Part 1 / Part 2 / Part 3 / Part 4

December 12, 2010 Posted by | Agent of October, Star Trek, Stev | , , , , | Leave a comment

United or Untied: A serialized Stev story. Part 2

Part 2 – Part 1 can be viewed here.

Deep Space 3, a Federation outpost, hung in space like a neglected Christmas tree ornament.  Starfleet had just enough presence in the sector to protect the space station from attacks by the Klingons, Romulans, and the occasional Breen incursion.  At least that was the official position of Starfleet, the sector held no strategic importance and there were no known resources within the sector.  The Federation maintained control by default.

The reality of the situation was that the space station was used by most of the quadrant’s adversarial governments as a place to conduct clandestine deals.  As such the station had only ever been attacked once, by the Breen.  Coming to the defense of the station was a Klingon Bird of Prey, a Romulan Warbird, a Miranda class starship and 20 free traders with ties to the Orion syndicate.  The Breen didn’t bother the sector anymore and the respective governments denied the incident.

Stev had already programmed the holographic projectors dotting the Ghost Rider’s exterior.  Any external visual scan would be presented with the pockmarked surface of a well-used independent Romulan trading vessel.  The computer was also broadcasting a forged identification algorithm that would fool most scanners into reporting the exact same thing.  Just because everyone turned a blind eye towards the goings on at Deep Space 3 didn’t mean he needed to advertise his presence by flying the Ghost Rider into the docking bay.

Stev watched the scanners.  Soon he had the station pinpointed on his monitor.  Minutes later a light began blinking on his console indicating his vessel was being scanned.  Stev kept to his cover and played the part of a smuggler by waiting until he was hailed.  Sure enough five standard minutes after the scan indicator went off; the Ghost Rider’s comm system indicated an incoming transmission.  Stev put it on main speakers.

“Unidentified vessel, this is Deep Space 3.  Please state the nature of your visit,” a clearly human voice requested.

“Deep Space 3, this Captain Teven of the Plaplak Jag’r, requesting permission to dock,” Stev replied affecting a Romulan accent.

Plaplak Jag’r, what is the nature of your mission?”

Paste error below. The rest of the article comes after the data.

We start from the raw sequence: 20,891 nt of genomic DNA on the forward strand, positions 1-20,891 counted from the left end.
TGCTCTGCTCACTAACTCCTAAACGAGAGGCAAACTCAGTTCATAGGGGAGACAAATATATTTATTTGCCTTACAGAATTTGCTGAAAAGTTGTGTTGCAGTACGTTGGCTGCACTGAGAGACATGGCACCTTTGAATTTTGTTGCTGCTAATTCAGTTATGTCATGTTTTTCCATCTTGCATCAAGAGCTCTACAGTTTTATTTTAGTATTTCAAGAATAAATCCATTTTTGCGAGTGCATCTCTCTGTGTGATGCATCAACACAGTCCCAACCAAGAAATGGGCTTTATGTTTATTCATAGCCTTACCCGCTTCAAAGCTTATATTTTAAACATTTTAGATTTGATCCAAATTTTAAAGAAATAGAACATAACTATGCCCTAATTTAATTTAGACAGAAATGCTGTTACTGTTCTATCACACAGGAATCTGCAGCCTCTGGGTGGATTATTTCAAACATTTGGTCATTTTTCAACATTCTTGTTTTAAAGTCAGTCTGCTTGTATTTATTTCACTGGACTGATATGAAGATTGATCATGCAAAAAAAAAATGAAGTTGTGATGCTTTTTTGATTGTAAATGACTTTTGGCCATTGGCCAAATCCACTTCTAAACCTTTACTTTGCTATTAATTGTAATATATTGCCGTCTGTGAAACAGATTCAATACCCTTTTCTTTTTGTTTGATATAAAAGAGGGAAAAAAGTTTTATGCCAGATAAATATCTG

Stev silenced the comm.  Glancing over at his pet, he asked the enhanced tribble, “Phread what is the name of our contact on DS3?”

According to the mission data we need to ask for Atropos,” the little ball of fur helpfully replied using his computer link.

Thanking his friend by scratching it along its back in an affectionate manner, Stev toggled the comm system, “I have business with Atropos.”

There was brief silence on the other end of the comm system.  Stev mentally counted off the seconds it would take the deck officer to query the computer and verify the information.  When the Vulcan had reached zero he pointed at the audio panel.

As if on cue, the audio panel snapped to life, “Plaplak Jag’r, proceed to docking bay fourteen, berth five.”

“Bay fourteen, berth five.  Roger.”

“Deep Space Three out.”

Stev followed the indicated flight path.  Soon the Ghost Rider was nestled in the assigned berth.  The Vulcan nonchalantly activated the shuttle’s security systems.  He looked squarely at the tribble, “External scanners indicate someone is waiting at the dock for us.”

Phread refrained from sending his response across the monitor and instead chirruped his reply.

Stev stood, “I may not understand tribble, little buddy,” he said looking down at his companion, “but  after all the years we’ve been together, I do know sarcasm when I hear it.”  Ignoring the tribble’s approximation of a human raspberry, he laughed and walked from the control center of his ship towards the entry hatch.

 Stev listened to his ship as the passive security measures cycled into active mode.  To the uninitiated ear the sounds would be mistaken for the normal noises associated with a ship preparing for opening its sealed atmosphere to the environment.  He stepped out of his ship as soon as the hatch opened and looked carefully at his supposed contact.  He was momentarily startled by a familiar face.  His Kolinarh training kept him from betraying his surprise.  This was not the first time the Vulcan was thankful that he did not allow himself to be ruled by the emotions he chose to experience. If this person was his contact, the passersby did not need to know he knew her.  If she was not his contact she didn’t need to know why he was here claiming to be someone other than the person she might remember.  One could never be too careful and he did not need to have his cover broken.

 “The price of Romulan Ale has gone up recently,” he delivered the first half of the code phrase in a casual tone as stepped out of the ship and onto the deckplate of the starbase.

 “Yes, but Klingon Blood Wine is always reasonably priced,” she replied completing the code looking deep into his eyes as if searching for something she thought to be there.

 “Atropos?” he stated more than asked.

December 4, 2010 Posted by | Star Trek, Vulcan Stev | , , , , | Leave a comment